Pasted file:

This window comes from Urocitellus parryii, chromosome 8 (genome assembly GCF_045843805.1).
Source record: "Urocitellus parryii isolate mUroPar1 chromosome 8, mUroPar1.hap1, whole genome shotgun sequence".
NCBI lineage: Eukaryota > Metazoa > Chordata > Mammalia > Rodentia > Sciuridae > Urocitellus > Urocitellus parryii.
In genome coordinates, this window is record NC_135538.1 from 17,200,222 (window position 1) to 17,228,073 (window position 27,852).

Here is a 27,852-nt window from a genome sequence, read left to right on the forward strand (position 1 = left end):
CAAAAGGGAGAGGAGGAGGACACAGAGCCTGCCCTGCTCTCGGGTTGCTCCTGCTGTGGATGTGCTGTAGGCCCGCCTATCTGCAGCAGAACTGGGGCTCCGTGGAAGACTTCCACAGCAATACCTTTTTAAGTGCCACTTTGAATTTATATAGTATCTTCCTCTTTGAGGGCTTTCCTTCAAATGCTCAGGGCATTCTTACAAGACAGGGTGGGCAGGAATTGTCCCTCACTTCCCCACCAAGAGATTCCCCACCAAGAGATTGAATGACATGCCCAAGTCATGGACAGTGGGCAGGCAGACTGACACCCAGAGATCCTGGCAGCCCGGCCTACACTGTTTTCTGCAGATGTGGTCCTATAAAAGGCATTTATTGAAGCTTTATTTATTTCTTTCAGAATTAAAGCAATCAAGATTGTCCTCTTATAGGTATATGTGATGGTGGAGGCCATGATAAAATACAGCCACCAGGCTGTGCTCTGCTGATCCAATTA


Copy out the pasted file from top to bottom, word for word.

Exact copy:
This window comes from Urocitellus parryii, chromosome 8 (genome assembly GCF_045843805.1).
Source record: "Urocitellus parryii isolate mUroPar1 chromosome 8, mUroPar1.hap1, whole genome shotgun sequence".
NCBI lineage: Eukaryota > Metazoa > Chordata > Mammalia > Rodentia > Sciuridae > Urocitellus > Urocitellus parryii.
In genome coordinates, this window is record NC_135538.1 from 17,200,222 (window position 1) to 17,228,073 (window position 27,852).

Here is a 27,852-nt window from a genome sequence, read left to right on the forward strand (position 1 = left end):
CAAAAGGGAGAGGAGGAGGACACAGAGCCTGCCCTGCTCTCGGGTTGCTCCTGCTGTGGATGTGCTGTAGGCCCGCCTATCTGCAGCAGAACTGGGGCTCCGTGGAAGACTTCCACAGCAATACCTTTTTAAGTGCCACTTTGAATTTATATAGTATCTTCCTCTTTGAGGGCTTTCCTTCAAATGCTCAGGGCATTCTTACAAGACAGGGTGGGCAGGAATTGTCCCTCACTTCCCCACCAAGAGATTCCCCACCAAGAGATTGAATGACATGCCCAAGTCATGGACAGTGGGCAGGCAGACTGACACCCAGAGATCCTGGCAGCCCGGCCTACACTGTTTTCTGCAGATGTGGTCCTATAAAAGGCATTTATTGAAGCTTTATTTATTTCTTTCAGAATTAAAGCAATCAAGATTGTCCTCTTATAGGTATATGTGATGGTGGAGGCCATGATAAAATACAGCCACCAGGCTGTGCTCTGCTGATCCAATTA